MIAMI (CBSMiami) — A week after Hurricane Joaquin ripped through the Bahamas, the island nation has become desperate for help.
Thousands of residents have been left without homes and electricity, including Acklins Island, Crooked Island, Long Island, Rum Cay and San Salvador.
Major relief efforts are underway in Miami River Supplies. Donated items are filling a ship that will make its way to the Bahamas. The ship is with the Betty K. Line, a Bahamian shipping company.
“It’s only fitting we do our share,” said Preston Edwards, who works with the Betty K. Line’s Miami office, and is from Nassau. His family was one of many affected by the storm.
“It means a lot ’cause the support that’s been shown is beyond words,” said Edwards.
Food for the Poor CEO Robin Mahfood said he heard the pleas for help from representatives of the Catholic church in the Bahamas and the South Florida Episcopal diocese and went into action.
“The officials told us today what their needs are, and I need to get it there yesterday,” said Mahfood. “My heart was broken when I saw the woman pleading for help for her and her neighbors. They have nothing left.”
Gathering spots for canned meats and dairy are now placed throughout South Florida, including all eight Rick Case dealerships.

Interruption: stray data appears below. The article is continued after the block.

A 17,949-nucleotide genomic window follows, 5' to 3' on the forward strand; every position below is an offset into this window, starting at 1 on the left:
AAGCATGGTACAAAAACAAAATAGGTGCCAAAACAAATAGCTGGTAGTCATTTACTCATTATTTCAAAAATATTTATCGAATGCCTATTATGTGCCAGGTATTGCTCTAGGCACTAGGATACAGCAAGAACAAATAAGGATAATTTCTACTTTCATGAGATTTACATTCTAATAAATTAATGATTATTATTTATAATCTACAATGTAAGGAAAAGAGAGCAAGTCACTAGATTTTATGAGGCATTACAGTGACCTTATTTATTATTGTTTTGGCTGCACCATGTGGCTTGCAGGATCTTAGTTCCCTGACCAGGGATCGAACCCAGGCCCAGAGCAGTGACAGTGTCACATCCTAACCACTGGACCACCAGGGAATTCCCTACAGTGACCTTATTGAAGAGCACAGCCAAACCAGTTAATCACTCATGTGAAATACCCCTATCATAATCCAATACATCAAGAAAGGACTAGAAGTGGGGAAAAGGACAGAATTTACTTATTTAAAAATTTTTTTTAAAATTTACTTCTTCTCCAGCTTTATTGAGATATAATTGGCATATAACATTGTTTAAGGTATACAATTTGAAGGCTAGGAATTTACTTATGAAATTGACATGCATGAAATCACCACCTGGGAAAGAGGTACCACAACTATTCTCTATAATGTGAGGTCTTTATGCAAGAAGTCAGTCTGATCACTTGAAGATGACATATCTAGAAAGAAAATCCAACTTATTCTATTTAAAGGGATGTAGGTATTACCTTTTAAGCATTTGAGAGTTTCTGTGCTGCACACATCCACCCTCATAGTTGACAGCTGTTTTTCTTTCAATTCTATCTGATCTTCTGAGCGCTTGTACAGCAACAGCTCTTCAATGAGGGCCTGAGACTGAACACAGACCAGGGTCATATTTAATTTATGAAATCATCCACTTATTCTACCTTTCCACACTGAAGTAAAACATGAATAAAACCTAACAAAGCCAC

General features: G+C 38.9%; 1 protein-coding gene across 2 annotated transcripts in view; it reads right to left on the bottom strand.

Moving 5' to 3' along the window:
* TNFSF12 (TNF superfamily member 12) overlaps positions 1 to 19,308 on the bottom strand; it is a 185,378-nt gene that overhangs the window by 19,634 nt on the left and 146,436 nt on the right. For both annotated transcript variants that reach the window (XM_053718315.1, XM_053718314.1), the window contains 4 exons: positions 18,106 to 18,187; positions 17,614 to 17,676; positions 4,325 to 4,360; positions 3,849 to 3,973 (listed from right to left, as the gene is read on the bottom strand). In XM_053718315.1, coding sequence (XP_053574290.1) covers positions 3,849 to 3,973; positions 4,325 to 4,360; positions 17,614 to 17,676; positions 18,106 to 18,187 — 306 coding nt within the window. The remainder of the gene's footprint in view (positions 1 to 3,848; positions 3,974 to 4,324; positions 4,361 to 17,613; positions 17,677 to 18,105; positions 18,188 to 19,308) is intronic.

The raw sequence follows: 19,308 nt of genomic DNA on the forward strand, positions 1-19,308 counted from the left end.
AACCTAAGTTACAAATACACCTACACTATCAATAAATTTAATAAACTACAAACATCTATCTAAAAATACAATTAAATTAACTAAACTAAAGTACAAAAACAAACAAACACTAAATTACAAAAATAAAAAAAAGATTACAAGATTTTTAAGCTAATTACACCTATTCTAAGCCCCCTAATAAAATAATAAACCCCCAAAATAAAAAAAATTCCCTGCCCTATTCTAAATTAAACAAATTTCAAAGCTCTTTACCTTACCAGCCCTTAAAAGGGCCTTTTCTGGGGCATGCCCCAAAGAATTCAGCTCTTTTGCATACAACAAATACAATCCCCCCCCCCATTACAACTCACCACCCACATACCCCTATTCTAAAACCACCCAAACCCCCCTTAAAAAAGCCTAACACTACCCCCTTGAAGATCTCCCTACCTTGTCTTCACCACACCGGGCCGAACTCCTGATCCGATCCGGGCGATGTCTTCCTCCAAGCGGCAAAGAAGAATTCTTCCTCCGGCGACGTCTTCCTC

“We can gather these goods and get the containers filled and to the Bahamas as quickly as possible,” said Rita Case, VP of the Rick Case Automotive Group.
Containers of essential items, such as building supplies and baby items, are being assembled and will be sent immediately, but the group needs help with a request for canned goods. They are specifically taking in canned meats, canned fish and canned milk, both evaporated and condensed. No other items will be accepted.
Anyone who wishes to donate can drop off their items at Food for the Poor’s headquarters at 6401 Lyons Road in Coconut Creek.
Drop-off hours are between 9 a.m. and 12 p.m. and 1 p.m. to 4:30 p.m.
Food for the Poor has helped feed millions of people in 17 countries within Latin America and the Caribbean, with more than 95 percent of all donations going directly to programs for the poor.